NBA Draft 2013: First-Round Prospects Who Will Struggle in Rookie Season

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NBA Draft 2013: First-Round Prospects Who Will Struggle in Rookie Season

Whilst the 2013 NBA playoffs might be upon us right now, the next crop of talent is waiting in the wings to hit center stage when the 2013 NBA draft kicks off.

Teams will know that the futures of their respective franchises may depend on picking well when they're on the clock and will be looking for their first-round draft picks to be genuine stars—something that some players won't end up being.

Not in their rookie seasons, anyway.

Read on to see which likely first-round prospects will struggle in their rookie season.

 

Cody Zeller, PF/C, Indiana

Cody Zeller Pro-Player Comparison

It's hard to fault Cody Zeller's game a great deal, but at the same time, it's also hard to find a great deal to love about his game. He doesn't necessarily make mistakes, but he isn't going to wow anybody and has seen his draft stock slip from being a potential top-five pick as a result.

Whatever team ends up drafting Zeller (potentially still a lottery target) needs to know that this isn't a guy with a huge ceiling; rather, he is a safe pick whom they can count on for consistent production.

For some teams, that's more than fine. For others, he'll be a struggling pick.

The biggest question mark will be as to what system Zeller finds himself in, if it's one that has the tools to allow him to develop and be a consistent squad player or if it's one that is relying on him to step up big. If he falls in the lottery and ends up on a team without all of the star pieces in place, he may struggle to produce the performances that certain teams will be looking for.

He's a great fit in most systems on the surface, but he needs to be on a team where he isn't looked to as an elite scorer or a go-to player; otherwise, he could face a horrendous few years in his NBA career.

 

Isaiah Austin, PF, Baylor

Joe Camporeale-USA TODAY Sports

Isaiah Austin has already gone from being considered a top pick coming into this year to being a mid- to low first-round pick. Which is completely understandable given the season he just had, struggling to find the same consistency and production as in years gone by.

His shooting isn't the best, and he isn't the presence inside that teams need from a power forward, which could mean he will struggle once he hits the NBA.

Despite standing 7'1", Austin is only 220 pounds, which is nowhere near the size he'll need to be to play at the 4. There are going to be plenty of small forwards who are bigger and better than he is, let alone power forwards, and he'll definitely need to bulk up or improve his shooting to determine what position he's best equipped for.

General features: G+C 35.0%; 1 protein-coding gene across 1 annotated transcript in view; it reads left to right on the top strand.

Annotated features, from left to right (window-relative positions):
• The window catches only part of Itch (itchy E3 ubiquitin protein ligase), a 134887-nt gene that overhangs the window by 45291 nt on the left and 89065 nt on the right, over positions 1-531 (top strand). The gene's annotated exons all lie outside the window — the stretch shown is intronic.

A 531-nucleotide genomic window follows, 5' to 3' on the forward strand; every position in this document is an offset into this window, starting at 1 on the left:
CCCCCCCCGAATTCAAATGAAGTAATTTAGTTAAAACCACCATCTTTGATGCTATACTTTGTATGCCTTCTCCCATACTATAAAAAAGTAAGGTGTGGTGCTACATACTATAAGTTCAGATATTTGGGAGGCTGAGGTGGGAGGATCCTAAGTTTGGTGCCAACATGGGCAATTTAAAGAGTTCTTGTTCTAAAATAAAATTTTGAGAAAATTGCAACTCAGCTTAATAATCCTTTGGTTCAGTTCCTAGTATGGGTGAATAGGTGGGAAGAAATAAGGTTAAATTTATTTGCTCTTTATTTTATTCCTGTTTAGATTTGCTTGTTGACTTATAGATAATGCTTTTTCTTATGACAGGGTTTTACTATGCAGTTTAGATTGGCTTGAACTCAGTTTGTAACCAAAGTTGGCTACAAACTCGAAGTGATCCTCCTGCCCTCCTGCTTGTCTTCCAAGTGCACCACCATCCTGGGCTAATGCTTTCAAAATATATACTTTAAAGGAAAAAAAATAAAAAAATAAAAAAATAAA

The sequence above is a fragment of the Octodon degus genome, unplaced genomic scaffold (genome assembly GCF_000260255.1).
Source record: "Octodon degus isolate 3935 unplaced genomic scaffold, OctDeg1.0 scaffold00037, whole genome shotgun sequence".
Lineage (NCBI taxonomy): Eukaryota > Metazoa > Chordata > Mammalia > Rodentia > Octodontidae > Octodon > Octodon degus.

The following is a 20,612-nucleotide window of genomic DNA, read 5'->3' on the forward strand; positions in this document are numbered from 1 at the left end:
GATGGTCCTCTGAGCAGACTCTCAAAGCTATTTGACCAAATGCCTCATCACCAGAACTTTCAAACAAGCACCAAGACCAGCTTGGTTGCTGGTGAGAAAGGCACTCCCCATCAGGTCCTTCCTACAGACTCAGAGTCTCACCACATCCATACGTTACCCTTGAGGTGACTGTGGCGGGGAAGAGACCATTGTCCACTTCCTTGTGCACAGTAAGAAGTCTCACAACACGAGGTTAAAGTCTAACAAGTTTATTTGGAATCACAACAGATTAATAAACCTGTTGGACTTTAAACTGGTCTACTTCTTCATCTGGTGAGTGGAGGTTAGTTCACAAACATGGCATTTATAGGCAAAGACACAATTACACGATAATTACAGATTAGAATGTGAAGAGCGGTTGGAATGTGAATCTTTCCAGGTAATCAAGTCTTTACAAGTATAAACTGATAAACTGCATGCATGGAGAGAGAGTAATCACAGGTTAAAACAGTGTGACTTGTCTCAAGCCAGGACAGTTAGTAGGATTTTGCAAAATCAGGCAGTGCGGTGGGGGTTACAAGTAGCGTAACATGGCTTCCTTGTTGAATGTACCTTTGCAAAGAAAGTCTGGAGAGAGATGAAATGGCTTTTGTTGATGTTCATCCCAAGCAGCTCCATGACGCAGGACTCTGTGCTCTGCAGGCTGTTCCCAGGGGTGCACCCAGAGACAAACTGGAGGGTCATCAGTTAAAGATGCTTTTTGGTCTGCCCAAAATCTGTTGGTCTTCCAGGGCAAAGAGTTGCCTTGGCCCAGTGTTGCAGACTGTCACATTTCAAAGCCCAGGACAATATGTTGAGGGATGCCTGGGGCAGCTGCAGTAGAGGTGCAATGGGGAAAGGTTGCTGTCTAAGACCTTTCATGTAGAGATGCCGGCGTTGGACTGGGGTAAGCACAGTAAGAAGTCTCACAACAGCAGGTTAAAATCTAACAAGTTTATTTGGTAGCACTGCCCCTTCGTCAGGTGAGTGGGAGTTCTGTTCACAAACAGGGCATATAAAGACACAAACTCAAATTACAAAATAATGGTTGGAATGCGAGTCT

Austin has tremendous skills, however, and given his size, he makes for a fascinating project. He has genuine long-term upside, which few players can claim, and could make a great pick for a team that's willing to invest some years into his professional development.

But there's no way he's going to be a star in his rookie season.

 

Kentavious Caldwell-Pope, SG, Georgia

Don McPeak-USA TODAY Sports

It might be a bit surprising to see Kentavious Caldwell-Pope on this list, but the reality is that there are few systems in the NBA that work well for the star guard.

And none of them are looking at taking him in the draft this year.

The shooting guard is a genuine threat on offense, earning the SEC Player of the Year Award as a result of his achievements. He has a great range and eye for the basket and is also capable of spacing the floor well for his teammates to find better looks.

But that isn't what teams are going to want from their first-round pick; they're going to want the same offensive production that Caldwell-Pope showed at Georgia, and therein lies the problem. 

Caldwell-Pope thrived with the Bulldogs because of the system. It allowed him to take a lot of shots and chalk up solid numbers as a result, but it's hard to see him being a great fit in an NBA team that most likely isn't going to allow him those same shooting opportunities.

He took 43 percent of Georgia's three-point attempts last season—something that no NBA team is going to give their rookies, unless he's taken in the first handful of picks. Most teams will already have a go-to scorer on their team, and whilst Caldwell-Pope makes for a nice second option and a constant threat along the perimeter, he isn't as good as the numbers suggest.

Unless he finds himself in a system like Georgia's, which is unlikely as a rookie.

 

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